Could you advise me about employing an au pair in the UAE? I have two daughters and would like to invite somebody from Europe to help me to look after them. Is it legal to invite au pairs to the UAE? If yes, what type of visa should they have? - SR Sharjah
There is no official au pair programme in the UAE and it is illegal to take someone on to work in your home unless they have a proper work-related visa. There are specific rules that apply if a person wishes to sponsor a maid or domestic servant. These relate to minimum salary, the sponsor not being a bachelor, age restrictions and so forth. If the person you wish to employ is of the same nationality, special dispensation is also required. In addition, under current legislation, maids and domestic staff may only come from the following countries: Bangladesh, Ethiopia, India, Indonesia, the Philippines or Sri Lanka. This means that it is illegal to take on an au pair from Europe and you would have to either hire someone from an agency on an hourly or weekly basis, or sponsor a maid yourself, who is able to take on childcare duties.
I am American, but worked in the UK from July 2008 to October 2010. My employer contributed on a monthly basis to a pension scheme run by Scottish Widows, the insurance company. I chose to "contract out" of the government's State Second Pension because it was unlikely I would be in the UK at retirement age. This was recommended by the Scottish Widows representative when my account was set up. Each working year, I noted on my annual statement that I was receiving a lump sum from the UK government, which I understood to be the contracted-out payment. What concerns me is that I just received my 2011 pension statement as well as another of these lump-sum payments (even though I did not work or reside in the UK in 2011). This doesn't seem right. I have learnt that the contract-out programme has been discontinued. Therefore, I assume I will not receive any more of these payments in the future. However, do I need to worry about owing the UK government money that it should not have given me? I would also like to consolidate my finances and transfer my pension fund out of the UK and to the US. Is it possible to transfer a UK pension fund into a US Individual Retirement Arrangement or equivalent and, therefore, avoid any tax penalties in the UK or income-tax obligations in the US? - JP Abu Dhabi
If you are contracted out of the State Second Pension (an option to have part of your National Insurance contributions redirected to a personal pension), then the start date is usually the start of the tax year, when you put in the application. Even if you did not apply until, say, January, your start date will be April 6 in the previous year. This means the redirected payment is made in arrears, so it is entirely possible that a payment received for the 2010-2011 tax year relates to 2009-2010. Payments relate to PAYE (Pay As You Earn) earnings, which are taxed at source, so cannot be made in error. You need not be concerned about any overpayment and no further payments should be made. The scheme has not been discontinued, but is perhaps not as valuable as it once was. Unlike the European Union, the US doesn't recognise pensions from other countries in terms of being able to transfer them to a US pension. Taking income from a UK pension and paying UK taxes on it can be taken as a credit on your US taxes, but you cannot draw on a UK pension until age 55. Alternatively, and depending on where you are living at the time, you could ask the UK pension provider to pay it gross of tax and then pay tax on the US side.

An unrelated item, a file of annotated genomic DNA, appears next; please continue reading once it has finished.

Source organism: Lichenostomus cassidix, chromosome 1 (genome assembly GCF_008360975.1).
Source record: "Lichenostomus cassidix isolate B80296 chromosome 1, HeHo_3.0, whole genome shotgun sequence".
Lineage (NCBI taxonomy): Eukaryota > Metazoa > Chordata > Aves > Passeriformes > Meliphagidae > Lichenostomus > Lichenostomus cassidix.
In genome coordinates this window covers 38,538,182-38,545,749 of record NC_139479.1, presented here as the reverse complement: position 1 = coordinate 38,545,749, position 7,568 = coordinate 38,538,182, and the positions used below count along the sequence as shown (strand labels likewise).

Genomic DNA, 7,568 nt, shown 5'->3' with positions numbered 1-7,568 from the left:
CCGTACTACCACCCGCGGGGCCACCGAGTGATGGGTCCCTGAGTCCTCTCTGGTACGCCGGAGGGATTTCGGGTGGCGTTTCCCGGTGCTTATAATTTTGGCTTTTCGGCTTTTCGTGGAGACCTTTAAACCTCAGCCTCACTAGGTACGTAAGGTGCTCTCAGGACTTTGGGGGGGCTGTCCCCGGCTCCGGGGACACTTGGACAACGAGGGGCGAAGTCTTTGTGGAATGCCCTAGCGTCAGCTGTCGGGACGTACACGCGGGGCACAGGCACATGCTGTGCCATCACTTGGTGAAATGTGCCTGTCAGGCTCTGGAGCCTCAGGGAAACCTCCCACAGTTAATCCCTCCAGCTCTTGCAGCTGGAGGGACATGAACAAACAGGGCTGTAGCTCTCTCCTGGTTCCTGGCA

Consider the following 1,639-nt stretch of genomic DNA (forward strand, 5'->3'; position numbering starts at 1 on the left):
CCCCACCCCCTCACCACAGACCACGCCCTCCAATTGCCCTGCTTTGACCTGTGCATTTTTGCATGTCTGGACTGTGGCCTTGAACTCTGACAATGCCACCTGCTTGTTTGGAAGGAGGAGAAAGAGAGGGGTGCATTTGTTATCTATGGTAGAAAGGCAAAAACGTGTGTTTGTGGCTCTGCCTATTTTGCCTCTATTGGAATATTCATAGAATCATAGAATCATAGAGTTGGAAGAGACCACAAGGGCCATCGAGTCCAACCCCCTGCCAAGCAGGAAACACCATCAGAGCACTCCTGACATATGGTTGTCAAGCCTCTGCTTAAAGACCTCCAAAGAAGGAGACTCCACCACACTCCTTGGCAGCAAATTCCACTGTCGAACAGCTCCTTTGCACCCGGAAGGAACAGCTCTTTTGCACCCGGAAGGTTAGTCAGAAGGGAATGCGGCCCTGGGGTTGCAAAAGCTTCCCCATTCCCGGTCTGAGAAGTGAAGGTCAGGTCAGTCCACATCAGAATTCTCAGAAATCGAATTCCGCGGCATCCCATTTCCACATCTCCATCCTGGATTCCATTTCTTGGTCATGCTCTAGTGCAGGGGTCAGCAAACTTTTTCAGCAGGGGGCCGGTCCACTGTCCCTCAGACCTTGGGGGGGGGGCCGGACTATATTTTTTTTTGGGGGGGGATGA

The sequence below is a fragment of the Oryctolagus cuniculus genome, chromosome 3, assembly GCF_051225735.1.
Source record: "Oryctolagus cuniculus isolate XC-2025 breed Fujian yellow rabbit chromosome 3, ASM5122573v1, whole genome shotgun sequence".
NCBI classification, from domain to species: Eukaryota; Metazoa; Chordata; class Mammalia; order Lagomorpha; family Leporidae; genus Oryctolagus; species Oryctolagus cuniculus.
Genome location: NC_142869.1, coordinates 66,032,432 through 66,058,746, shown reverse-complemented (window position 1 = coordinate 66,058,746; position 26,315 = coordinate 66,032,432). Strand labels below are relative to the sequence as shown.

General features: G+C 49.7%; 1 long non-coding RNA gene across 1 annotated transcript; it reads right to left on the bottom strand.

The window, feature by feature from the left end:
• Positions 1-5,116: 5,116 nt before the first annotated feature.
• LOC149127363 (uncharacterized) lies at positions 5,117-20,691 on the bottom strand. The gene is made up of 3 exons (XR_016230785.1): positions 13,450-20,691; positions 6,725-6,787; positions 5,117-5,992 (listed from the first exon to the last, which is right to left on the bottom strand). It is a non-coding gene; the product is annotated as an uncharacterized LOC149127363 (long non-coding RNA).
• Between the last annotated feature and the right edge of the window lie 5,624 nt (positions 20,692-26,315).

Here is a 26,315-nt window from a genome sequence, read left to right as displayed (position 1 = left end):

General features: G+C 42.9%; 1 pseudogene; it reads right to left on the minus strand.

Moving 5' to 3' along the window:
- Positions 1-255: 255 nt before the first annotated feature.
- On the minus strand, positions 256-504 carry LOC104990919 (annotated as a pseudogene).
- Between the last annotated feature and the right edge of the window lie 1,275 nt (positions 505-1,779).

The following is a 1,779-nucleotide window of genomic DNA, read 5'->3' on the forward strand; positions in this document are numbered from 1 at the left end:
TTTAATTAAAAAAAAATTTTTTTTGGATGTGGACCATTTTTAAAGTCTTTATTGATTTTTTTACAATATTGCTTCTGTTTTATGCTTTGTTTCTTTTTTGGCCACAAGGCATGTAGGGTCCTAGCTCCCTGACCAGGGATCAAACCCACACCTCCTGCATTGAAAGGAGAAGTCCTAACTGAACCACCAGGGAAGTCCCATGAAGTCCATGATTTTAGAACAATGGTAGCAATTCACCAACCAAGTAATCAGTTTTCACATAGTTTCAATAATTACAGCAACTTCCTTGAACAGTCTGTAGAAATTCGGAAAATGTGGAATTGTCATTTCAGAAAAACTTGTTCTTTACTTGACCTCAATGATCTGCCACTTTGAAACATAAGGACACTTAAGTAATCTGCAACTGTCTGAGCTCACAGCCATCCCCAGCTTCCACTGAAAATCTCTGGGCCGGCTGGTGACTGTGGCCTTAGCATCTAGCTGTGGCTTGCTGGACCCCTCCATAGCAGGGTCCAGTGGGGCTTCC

I am British and have recently divorced. I would like to know if my will is still valid. I am planning to remarry next year, but am concerned that my ex-wife would receive my assets if I should die. We didn't have any children, but I have a few assets. - TL Dubai
If your marriage is ended by a court order, like a divorce or annulment, your will does not become void or invalid. What happens is that any gift to your former spouse takes effect as if she had died on the date your decree became absolute (the date the divorce is finalised). This usually means that the gift falls back into residue for the residual beneficiaries. If you had left everything to her, then the effect is as if you had died intestate, that is, without a will. Similarly, if you had appointed your ex-wife as an executor or trustee, the will still takes effect as if she had died on the day the divorce became final. It is best to make a new will immediately after a divorce, but you should be aware that under English law, a will is invalidated by marriage. However, this is not necessarily the case under Scottish law.